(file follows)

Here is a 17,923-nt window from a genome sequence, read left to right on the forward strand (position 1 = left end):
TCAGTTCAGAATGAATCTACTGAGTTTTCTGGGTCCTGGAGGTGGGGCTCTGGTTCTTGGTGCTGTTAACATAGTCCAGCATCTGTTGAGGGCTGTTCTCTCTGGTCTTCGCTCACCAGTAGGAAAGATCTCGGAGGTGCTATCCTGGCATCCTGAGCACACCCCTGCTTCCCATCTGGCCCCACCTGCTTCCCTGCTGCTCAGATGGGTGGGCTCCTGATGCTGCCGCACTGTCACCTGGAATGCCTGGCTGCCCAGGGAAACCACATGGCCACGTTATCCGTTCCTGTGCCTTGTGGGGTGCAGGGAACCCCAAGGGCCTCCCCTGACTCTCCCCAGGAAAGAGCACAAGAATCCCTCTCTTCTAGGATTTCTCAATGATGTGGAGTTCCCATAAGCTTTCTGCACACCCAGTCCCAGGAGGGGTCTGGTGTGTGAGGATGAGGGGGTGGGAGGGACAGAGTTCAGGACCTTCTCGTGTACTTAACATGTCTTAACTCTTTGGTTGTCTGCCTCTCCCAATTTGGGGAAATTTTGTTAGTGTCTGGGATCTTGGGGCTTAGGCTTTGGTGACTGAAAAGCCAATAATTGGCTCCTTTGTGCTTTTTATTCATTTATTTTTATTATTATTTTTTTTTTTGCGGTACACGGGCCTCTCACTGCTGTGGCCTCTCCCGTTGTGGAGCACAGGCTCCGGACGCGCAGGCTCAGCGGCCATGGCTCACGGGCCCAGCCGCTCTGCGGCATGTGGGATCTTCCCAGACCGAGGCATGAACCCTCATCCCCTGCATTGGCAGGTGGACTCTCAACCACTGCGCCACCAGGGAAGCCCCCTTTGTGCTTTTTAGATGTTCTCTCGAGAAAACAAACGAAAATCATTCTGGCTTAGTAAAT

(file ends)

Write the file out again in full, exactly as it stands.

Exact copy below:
Here is a 17,923-nt window from a genome sequence, read left to right on the forward strand (position 1 = left end):
TCAGTTCAGAATGAATCTACTGAGTTTTCTGGGTCCTGGAGGTGGGGCTCTGGTTCTTGGTGCTGTTAACATAGTCCAGCATCTGTTGAGGGCTGTTCTCTCTGGTCTTCGCTCACCAGTAGGAAAGATCTCGGAGGTGCTATCCTGGCATCCTGAGCACACCCCTGCTTCCCATCTGGCCCCACCTGCTTCCCTGCTGCTCAGATGGGTGGGCTCCTGATGCTGCCGCACTGTCACCTGGAATGCCTGGCTGCCCAGGGAAACCACATGGCCACGTTATCCGTTCCTGTGCCTTGTGGGGTGCAGGGAACCCCAAGGGCCTCCCCTGACTCTCCCCAGGAAAGAGCACAAGAATCCCTCTCTTCTAGGATTTCTCAATGATGTGGAGTTCCCATAAGCTTTCTGCACACCCAGTCCCAGGAGGGGTCTGGTGTGTGAGGATGAGGGGGTGGGAGGGACAGAGTTCAGGACCTTCTCGTGTACTTAACATGTCTTAACTCTTTGGTTGTCTGCCTCTCCCAATTTGGGGAAATTTTGTTAGTGTCTGGGATCTTGGGGCTTAGGCTTTGGTGACTGAAAAGCCAATAATTGGCTCCTTTGTGCTTTTTATTCATTTATTTTTATTATTATTTTTTTTTTTGCGGTACACGGGCCTCTCACTGCTGTGGCCTCTCCCGTTGTGGAGCACAGGCTCCGGACGCGCAGGCTCAGCGGCCATGGCTCACGGGCCCAGCCGCTCTGCGGCATGTGGGATCTTCCCAGACCGAGGCATGAACCCTCATCCCCTGCATTGGCAGGTGGACTCTCAACCACTGCGCCACCAGGGAAGCCCCCTTTGTGCTTTTTAGATGTTCTCTCGAGAAAACAAACGAAAATCATTCTGGCTTAGTAAAT